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Twin Peaks premiered 30 years ago, and changed television in the process. Without the strange and spooky drama from David Lynch and Mark Frost, we wouldn’t have had hit network shows like The X-Files or Lost or prestige TV series with all-star casts like Fargo or True Detective. While the show has spawned tons of imitators, there’s nothing quite like the original, and it still has a loyal fandom three decades after its debut. 

To celebrate the show’s 30th anniversary, Kyle MacLachlan — who played FBI agent Dale Cooper — and Madchen Amick — who portrayed Double R Diner waitress Shelly Johnson — hosted a communal viewing party for fans on Twitter on April 8. And in the process, the pair dropped plenty of interesting tidbits about the show, including a piece of information regarding the show’s central mystery. 

Who killed Laura Palmer? 

Portrait Of Laura Palmer From 'Twin Peaks'
Photo of Laura Palmer (Sheryl Lee) in Twin Peaks | CBS Photo Archive/Getty Images

The first episode of Twin Peaks begins with the discovery of the body of Laura Palmer (Sheryl Lee), a bright, popular high school student in what appears to be a quaintly idyllic Pacific Northwest town. Cooper arrives to investigate the crime, and in the process, discovers dark secrets about Laura’s life and Twin Peaks itself. 

Lynch and Frost weren’t actually all that interested in solving the show’s central murder. “Who killed Laura Palmer was a question that we never really wanted to answer,” Lynch said at a TCA panel in 2017. For the show’s creators, the character’s death was simply a way to introduce people to the bizarre world of Twin Peaks. 

But for those who tuned in when the show first aired, ‘Who killed Laura?’ was the big question. And the network wanted to satisfy their curiosity. But Twin Peaks delayed the big reveal until midway through season 2, when viewers finally learned that her father Leland Palmer (Ray Wise) — who was possessed by a mysterious, malicious entity called BOB — was the murderer.

‘Nobody knew’ who killed Laura, Kyle MacLachlan says 

As MacLachlan live-tweeted the Twin Peaks watch party, he also answered some fan questions. One person tweeted an image of Wise as Leland and then asked, “Did he have a hunch of his involvement? Or did nobody know until the end?”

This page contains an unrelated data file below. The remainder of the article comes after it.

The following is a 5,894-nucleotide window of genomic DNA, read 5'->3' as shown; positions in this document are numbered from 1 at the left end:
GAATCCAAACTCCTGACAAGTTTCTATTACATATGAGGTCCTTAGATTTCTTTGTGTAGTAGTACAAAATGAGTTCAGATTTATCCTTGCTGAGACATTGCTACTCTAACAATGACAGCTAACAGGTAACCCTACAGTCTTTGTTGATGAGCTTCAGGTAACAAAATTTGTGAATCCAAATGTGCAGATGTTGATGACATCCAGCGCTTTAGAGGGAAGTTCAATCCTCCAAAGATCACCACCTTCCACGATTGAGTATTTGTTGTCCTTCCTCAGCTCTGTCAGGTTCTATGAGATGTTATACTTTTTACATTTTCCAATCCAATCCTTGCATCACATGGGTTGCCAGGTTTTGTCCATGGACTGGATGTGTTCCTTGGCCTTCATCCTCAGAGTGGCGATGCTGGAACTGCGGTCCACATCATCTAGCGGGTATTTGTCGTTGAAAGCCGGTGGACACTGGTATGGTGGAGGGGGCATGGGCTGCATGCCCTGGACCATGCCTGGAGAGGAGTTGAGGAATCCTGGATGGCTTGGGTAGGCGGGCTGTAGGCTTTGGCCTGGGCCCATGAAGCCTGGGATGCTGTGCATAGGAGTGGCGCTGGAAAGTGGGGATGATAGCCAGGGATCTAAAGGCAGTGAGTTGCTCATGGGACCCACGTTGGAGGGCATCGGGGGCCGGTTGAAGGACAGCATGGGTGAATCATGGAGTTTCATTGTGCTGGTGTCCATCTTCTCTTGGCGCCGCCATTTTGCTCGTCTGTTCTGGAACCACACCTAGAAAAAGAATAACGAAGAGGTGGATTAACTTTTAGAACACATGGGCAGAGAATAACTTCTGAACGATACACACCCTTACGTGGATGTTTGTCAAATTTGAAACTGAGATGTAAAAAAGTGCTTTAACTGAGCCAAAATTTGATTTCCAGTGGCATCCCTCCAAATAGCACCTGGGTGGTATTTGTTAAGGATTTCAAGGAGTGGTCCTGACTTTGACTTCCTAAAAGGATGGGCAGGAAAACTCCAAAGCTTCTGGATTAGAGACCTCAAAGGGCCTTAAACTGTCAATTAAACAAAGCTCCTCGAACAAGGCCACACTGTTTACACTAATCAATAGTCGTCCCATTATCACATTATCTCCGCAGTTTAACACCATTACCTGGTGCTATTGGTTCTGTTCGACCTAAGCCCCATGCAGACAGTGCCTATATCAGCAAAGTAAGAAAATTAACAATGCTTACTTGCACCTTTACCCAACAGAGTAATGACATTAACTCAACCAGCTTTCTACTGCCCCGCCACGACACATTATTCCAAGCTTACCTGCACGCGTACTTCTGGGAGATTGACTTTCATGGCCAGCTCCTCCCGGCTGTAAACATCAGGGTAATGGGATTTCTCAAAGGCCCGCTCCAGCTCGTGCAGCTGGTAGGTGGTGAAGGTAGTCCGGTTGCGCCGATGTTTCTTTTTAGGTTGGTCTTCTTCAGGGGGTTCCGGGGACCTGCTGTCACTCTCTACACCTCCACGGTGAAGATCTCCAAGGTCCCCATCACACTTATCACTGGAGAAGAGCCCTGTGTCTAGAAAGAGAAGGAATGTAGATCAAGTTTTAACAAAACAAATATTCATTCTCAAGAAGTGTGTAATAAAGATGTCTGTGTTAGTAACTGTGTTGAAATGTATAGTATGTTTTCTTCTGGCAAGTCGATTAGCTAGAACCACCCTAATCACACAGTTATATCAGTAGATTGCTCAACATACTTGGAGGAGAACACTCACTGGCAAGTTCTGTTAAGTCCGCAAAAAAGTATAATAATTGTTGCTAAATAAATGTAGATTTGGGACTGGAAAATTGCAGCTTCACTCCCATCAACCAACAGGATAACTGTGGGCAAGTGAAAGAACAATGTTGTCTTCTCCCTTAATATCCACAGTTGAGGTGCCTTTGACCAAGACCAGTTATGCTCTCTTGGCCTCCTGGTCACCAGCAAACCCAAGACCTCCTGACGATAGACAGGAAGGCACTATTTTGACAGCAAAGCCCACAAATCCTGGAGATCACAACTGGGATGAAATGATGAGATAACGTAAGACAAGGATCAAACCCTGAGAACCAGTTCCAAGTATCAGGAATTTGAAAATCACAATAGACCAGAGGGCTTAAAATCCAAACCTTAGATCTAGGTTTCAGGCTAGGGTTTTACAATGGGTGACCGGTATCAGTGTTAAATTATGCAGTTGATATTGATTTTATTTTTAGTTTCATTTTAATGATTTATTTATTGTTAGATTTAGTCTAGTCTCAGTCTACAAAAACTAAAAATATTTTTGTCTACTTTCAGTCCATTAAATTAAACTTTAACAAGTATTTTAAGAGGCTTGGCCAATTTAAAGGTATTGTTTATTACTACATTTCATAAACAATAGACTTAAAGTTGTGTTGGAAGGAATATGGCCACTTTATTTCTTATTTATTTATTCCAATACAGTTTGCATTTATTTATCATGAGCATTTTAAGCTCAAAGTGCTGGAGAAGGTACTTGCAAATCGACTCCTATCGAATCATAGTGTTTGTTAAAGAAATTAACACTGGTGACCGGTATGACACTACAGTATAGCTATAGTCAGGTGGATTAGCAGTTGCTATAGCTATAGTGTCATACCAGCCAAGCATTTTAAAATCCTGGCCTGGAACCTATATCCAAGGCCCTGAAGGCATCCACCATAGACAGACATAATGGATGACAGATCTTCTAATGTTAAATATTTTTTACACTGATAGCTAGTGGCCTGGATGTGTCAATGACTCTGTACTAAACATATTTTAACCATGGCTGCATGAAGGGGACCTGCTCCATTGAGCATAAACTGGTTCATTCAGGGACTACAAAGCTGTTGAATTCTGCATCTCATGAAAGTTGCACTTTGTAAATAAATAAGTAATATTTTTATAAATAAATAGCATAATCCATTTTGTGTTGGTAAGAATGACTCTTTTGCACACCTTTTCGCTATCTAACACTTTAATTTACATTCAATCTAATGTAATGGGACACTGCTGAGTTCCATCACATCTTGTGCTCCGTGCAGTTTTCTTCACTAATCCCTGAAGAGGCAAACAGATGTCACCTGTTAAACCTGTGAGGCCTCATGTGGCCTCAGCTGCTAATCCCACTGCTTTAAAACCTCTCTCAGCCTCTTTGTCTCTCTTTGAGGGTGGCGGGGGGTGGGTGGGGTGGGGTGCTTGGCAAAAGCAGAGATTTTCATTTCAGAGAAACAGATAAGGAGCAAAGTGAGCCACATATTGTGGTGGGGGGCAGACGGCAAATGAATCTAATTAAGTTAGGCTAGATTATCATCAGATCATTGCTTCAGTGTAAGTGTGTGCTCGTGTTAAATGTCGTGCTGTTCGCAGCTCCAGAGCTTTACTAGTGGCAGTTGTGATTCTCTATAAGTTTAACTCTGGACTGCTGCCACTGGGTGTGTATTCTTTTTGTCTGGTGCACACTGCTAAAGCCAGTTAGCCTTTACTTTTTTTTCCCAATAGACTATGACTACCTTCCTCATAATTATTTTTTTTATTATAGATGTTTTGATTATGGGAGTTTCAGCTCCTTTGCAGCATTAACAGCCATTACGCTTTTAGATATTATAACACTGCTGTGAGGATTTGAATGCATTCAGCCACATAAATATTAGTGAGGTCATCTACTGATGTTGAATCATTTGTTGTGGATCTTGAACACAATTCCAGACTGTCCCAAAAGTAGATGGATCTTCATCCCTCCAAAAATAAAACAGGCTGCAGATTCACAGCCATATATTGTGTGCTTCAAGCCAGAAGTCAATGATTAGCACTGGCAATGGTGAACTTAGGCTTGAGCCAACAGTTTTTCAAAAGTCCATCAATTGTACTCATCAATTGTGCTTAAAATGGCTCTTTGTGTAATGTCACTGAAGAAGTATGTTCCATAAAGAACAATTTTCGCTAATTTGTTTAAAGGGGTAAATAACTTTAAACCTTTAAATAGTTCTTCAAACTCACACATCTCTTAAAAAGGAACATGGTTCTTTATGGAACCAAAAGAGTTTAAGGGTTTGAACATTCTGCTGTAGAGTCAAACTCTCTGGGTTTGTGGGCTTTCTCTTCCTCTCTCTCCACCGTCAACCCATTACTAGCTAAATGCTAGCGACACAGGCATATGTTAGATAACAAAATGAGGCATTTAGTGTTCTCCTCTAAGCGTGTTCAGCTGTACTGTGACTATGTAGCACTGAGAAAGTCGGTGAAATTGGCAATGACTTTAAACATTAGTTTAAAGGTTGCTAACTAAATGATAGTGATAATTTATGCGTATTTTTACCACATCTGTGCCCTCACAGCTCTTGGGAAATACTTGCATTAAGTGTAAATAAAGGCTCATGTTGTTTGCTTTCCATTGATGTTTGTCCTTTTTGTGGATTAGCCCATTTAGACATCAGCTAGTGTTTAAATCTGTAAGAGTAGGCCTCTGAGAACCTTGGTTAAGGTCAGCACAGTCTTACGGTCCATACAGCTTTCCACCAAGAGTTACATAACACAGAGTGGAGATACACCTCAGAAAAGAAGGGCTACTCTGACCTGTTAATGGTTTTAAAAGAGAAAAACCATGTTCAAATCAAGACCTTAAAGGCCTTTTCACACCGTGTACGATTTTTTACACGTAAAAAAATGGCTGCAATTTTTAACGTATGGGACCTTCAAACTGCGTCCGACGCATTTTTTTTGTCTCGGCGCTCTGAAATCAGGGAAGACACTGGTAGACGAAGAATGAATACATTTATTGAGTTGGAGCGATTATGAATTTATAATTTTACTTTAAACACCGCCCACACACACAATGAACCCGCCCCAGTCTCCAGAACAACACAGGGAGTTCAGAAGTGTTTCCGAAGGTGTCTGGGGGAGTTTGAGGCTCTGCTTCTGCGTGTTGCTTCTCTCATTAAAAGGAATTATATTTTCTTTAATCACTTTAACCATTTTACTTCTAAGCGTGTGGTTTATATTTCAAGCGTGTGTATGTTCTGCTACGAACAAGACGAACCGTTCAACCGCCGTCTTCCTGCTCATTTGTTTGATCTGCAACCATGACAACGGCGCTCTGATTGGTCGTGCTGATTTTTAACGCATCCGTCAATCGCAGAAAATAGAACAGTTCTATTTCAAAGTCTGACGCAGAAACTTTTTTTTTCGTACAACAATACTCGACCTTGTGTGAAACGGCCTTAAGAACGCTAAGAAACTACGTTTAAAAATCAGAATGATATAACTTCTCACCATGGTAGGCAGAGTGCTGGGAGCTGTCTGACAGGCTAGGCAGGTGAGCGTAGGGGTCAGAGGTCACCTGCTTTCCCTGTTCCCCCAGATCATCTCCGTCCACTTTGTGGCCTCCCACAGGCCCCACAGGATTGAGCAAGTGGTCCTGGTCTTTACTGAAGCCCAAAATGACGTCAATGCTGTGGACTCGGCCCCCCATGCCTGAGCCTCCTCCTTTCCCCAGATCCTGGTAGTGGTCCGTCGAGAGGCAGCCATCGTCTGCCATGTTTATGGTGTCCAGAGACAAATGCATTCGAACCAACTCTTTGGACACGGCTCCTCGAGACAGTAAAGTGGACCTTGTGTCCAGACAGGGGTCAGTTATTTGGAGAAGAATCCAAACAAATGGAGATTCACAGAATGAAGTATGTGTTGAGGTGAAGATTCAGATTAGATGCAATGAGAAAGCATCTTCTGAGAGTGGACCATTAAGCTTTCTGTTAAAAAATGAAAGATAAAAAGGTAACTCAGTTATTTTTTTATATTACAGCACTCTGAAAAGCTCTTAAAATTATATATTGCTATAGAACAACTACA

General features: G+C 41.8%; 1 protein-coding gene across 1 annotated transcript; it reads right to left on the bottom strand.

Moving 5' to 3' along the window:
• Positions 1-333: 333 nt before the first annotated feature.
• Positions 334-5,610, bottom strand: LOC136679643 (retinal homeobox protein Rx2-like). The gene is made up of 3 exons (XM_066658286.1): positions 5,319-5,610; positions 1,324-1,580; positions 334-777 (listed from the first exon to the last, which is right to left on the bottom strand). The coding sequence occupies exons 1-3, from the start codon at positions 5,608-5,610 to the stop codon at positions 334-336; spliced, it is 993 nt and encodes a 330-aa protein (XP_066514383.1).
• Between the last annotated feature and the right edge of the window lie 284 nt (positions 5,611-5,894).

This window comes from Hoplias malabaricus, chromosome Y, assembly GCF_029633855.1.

“Nobody knew…,” MacLachlan replied. 

In separate tweets, Amick and MacLachlan confirmed that they did not know where the story was going in advance.

For viewers, the confirmation that Leland was the killer came in a chilling sequence where he looks in the mirror and sees BOB’s reflection. We’ve seen and heard about BOB before, but this is when the connection between him and Leland is confirmed. Leland/BOB then brutally murders Laura’s lookalike cousin Maddy (also played by Lee). But when did Wise realize the truth about his character? 

Wise didn’t learn the truth about Leland until just before shooting

Bob's reflection in Twin Peaks
BOB’s reflection is seen in a mirror in an episode of Twin Peaks | Walt Disney Television via Getty Images Photo Archives/Walt Disney Television via Getty Images

Like the other Twin Peaks actors, Wise was in the dark about the dark direction the story would take. In a Reddit AMA from 2014, he explained that Lynch pulled him, Lee, and Richard Beymer (who played Ben Horne, a suspect in Laura’s murder) aside just before they were about to shoot the scene where Maddy is killed. 

“It was in that little meeting that David said to me ‘Ray, it’s you, it’s always been you,’ and that’s when I found out that my character, Leland Palmer, was the killer of Laura Palmer.”

Wise went on to explain that three versions of Maddy’s death were actually shot. One with BOB, who was played by Frank Silva, as the killer, one with Ben Horne, and one with Leland. But Leland was the real killer. 

“I was momentarily shattered by it, because I didn’t want to leave town,” Wise added. “And the whole idea of being the killer of my own daughter, even fictionally on the show, didn’t sit very well with me. And so I was hoping the whole time we were doing the show that it wasn’t going to be me, and I could have made a great case for it to be ANYBODY in that town.”